2 years ago

https://www.duolingo.com/greetasdf

False friend alert: cualquier sounds similar to quelque in french. But it's any, not some (il y a quelques ans..)

2 years ago

https://www.duolingo.com/estudiantenoe
estudiantenoe
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Why not "Algunos años pasado?"

2 years ago

https://www.duolingo.com/lynettemcw
lynettemcw
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First of all, it would have to be Algunos años pasados. But ultimately it is that some years passed is not the same as some years ago. Using hacer for time expressions is the norm. It is important to be able.to get your point across, and this would do that, but at some point the unusual turn of phrase stops being elegant variation and comes off as just not knowing how things are expressed. It's the same with the unos cuantos años. I tend to avoid that turn of phrase because my English brain doesn't like it, but it is very common in Spanish. Duo uses its unusual sentences to help you put together sentences that you have never heard based on your understanding of Spanish grammar and syntax. But these common expressions are used for to teach the actual standard ways of talking about things like time and weather, etc.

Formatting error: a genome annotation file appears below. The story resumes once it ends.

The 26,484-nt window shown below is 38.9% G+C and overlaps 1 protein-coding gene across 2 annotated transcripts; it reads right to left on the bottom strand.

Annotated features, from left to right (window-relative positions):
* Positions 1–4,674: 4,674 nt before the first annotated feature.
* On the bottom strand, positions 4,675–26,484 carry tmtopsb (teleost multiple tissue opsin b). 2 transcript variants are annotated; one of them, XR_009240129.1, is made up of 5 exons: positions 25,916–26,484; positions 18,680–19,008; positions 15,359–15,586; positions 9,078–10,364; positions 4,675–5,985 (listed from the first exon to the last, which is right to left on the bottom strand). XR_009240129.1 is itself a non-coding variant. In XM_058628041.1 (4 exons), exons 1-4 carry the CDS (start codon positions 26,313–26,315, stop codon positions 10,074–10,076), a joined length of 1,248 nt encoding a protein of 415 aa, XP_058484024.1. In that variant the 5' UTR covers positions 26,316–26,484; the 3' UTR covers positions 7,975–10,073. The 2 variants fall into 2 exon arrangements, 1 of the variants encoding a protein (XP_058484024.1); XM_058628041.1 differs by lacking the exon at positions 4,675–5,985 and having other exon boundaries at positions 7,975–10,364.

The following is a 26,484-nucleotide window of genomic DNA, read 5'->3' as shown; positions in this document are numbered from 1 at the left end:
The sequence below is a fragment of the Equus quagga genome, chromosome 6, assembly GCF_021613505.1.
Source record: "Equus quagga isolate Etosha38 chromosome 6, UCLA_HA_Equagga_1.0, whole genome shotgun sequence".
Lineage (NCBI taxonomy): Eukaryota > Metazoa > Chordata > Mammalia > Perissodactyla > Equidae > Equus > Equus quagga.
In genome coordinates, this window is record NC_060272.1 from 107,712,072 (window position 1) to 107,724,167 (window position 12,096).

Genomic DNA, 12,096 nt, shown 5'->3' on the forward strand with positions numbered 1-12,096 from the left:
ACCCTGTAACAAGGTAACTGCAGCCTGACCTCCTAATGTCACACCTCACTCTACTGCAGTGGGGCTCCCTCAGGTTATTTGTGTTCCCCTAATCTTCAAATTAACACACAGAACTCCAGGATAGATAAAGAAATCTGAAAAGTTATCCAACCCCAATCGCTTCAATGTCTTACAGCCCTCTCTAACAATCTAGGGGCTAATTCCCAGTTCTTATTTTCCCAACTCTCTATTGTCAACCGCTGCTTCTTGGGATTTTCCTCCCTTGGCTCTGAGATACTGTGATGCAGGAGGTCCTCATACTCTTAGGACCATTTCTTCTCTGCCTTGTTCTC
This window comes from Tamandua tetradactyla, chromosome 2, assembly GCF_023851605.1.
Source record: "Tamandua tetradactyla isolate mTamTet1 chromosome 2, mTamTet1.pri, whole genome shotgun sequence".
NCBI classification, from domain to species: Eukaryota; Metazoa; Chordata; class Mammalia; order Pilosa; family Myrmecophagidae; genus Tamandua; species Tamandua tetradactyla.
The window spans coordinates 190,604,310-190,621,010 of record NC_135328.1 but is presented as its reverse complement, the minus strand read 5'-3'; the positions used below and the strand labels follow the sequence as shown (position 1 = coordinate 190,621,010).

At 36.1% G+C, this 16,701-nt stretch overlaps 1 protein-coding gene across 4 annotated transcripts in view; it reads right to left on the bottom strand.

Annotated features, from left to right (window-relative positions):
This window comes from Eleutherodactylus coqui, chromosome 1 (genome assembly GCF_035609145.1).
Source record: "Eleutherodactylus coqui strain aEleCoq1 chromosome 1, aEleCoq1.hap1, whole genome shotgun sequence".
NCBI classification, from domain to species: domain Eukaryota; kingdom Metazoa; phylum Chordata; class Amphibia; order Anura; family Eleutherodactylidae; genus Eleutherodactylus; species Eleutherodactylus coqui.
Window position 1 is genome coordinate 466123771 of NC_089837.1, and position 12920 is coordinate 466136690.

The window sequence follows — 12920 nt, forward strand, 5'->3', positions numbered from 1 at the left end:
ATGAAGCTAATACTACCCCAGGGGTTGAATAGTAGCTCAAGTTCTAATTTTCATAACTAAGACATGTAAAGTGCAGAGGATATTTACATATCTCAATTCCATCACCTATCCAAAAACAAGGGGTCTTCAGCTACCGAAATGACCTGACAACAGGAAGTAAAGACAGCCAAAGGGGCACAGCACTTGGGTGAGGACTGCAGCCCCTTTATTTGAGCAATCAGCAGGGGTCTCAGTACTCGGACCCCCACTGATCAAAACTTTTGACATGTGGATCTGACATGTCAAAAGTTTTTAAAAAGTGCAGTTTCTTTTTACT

2 years ago

https://www.duolingo.com/estudiantenoe
estudiantenoe
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Hi lynettemcw. Useful information. My english brain also doesn't like unos cuantos años, haha! I think that the use of "hace" is what is not intuitive for me because I tend to think of it as "hacer" meaning "to make" or "to do." Thanks for your explanation. Hace unos cuantos años it is then. Thanks for the help!

2 years ago

https://www.duolingo.com/lynettemcw
lynettemcw